Research focus: I have a broad interest in human information processing with a particular emphasis on selective attention and working memory. One key question is what happens if distractors capture attention and/or enter working memory and how this is usually prevented. In my work, I use psychophysics, neuroimaging (EEG and fMRI) and cognitive modelling. Recently, I started combining the respective strengths of neuroimaging and modelling by integrating the timing of neural correlates of cognitive processes into explicit mathematical models of these processes and their interactions.
Key words: attention, working memory, visual cognition, electroencephalography, model-based cognitive neuroscience
Liesefeld†, A.M., Liesefeld†, H.R., & Zimmer, H.D. (2014). Intercommunication between prefrontal and posterior brain regions for protecting visual working memory from distractor interference. Psychological Science, 25, 325-333. (†equal contributions) https://doi.org/10.1177/0956797613501170
Liesefeld, H.R., Liesefeld, A.M., & Müller, H.J. (2019). Two good reasons to say ‘change!’ – ensemble representations as well as item representations impact standard measures of VWM capacity. British Journal of Psychology. Advance online publication https://doi.org/10.1111/bjop.12359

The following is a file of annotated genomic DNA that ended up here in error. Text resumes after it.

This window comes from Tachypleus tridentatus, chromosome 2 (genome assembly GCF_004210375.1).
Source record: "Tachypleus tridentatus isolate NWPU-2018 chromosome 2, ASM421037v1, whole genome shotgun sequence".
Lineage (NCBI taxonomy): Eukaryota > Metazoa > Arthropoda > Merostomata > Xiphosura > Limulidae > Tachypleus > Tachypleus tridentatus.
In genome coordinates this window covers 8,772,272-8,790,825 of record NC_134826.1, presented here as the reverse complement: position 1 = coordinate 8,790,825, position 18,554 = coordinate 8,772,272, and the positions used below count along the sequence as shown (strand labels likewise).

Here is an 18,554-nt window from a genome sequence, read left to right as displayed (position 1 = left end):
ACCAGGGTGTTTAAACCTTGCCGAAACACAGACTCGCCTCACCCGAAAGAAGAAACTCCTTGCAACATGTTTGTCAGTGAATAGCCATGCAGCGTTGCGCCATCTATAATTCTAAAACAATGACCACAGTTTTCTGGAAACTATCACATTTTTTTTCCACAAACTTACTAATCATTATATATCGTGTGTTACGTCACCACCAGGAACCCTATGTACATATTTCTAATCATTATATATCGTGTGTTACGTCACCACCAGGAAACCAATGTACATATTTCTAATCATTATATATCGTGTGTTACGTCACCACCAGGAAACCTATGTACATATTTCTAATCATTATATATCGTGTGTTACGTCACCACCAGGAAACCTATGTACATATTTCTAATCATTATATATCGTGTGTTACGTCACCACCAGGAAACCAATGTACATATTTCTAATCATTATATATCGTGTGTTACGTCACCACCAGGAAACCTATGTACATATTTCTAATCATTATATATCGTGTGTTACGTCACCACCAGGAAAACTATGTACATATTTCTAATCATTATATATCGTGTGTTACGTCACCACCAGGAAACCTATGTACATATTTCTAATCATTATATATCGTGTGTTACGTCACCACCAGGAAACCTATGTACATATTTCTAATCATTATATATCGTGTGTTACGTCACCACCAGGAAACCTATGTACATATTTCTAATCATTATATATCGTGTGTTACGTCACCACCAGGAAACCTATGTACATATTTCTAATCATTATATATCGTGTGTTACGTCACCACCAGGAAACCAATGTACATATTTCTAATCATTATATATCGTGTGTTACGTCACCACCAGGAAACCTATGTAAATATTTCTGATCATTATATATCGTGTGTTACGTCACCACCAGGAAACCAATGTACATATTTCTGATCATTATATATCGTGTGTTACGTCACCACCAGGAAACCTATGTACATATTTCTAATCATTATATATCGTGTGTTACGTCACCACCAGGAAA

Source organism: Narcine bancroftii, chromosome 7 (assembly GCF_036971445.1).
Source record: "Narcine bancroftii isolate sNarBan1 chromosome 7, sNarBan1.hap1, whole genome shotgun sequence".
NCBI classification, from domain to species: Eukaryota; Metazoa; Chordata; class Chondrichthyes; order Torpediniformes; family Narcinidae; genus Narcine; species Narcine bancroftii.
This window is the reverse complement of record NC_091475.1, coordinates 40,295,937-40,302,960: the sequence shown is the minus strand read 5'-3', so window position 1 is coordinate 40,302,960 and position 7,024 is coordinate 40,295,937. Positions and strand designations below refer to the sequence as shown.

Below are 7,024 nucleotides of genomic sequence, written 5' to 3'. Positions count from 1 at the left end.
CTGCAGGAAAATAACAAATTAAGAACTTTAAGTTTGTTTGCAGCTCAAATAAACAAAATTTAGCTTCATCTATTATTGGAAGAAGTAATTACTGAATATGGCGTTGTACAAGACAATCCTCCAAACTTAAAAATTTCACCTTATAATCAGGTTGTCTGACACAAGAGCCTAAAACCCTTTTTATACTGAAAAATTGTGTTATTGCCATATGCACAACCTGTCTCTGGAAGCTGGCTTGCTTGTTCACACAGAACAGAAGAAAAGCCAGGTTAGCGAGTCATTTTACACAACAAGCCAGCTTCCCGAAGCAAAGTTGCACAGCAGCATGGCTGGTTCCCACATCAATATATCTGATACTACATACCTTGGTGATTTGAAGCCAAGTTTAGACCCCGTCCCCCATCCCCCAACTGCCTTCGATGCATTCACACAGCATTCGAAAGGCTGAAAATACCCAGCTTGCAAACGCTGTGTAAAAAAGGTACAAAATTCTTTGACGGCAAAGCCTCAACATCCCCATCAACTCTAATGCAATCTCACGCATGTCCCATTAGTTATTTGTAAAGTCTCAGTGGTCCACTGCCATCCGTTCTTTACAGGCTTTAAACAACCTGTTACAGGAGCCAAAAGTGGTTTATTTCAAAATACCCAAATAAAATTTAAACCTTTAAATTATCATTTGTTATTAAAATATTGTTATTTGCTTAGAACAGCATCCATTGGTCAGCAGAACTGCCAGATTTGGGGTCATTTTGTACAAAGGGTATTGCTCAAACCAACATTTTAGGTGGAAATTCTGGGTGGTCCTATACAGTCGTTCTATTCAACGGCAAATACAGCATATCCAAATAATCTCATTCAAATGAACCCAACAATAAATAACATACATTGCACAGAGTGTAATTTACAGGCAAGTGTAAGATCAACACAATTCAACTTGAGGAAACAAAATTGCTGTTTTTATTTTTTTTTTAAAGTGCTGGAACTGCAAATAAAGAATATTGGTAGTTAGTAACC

Liesefeld, H.R., Liesefeld, A.M., Pollmann, S., & Müller, H.J. (2019). Biasing allocations of attention via selective weighting of saliency signals: behavioral and neuroimaging evidence for the dimension-weighting account. In T. Hodgson (Ed.), Processes of Visuo-spatial Attention and Working Memory. Current Topics in Behavioral Neurosciences. Advance online publication. Berlin/Heidelberg, Germany: Springer. https://doi.org/10.1007/7854_2018_75
Liesefeld, H.R., Liesefeld, A.M., Töllner, T., & Müller, H.J. (2017). Attentional capture in visual search: capture and post-capture dynamics revealed by EEG. NeuroImage, 156, 166-173. https://doi.org/10.1016/j.neuroimage.2017.05.016
Liesefeld, H.R., Moran, R., Usher, M., Müller, H.J., & Zehetleitner, M. (2016). Search efficiency as a function of target saliency: The transition from inefficient to efficient search and beyond. Journal of Experimental Psychology: Human Perception and Performance, 42, 821-836. https://doi.org/10.1037/xhp0000156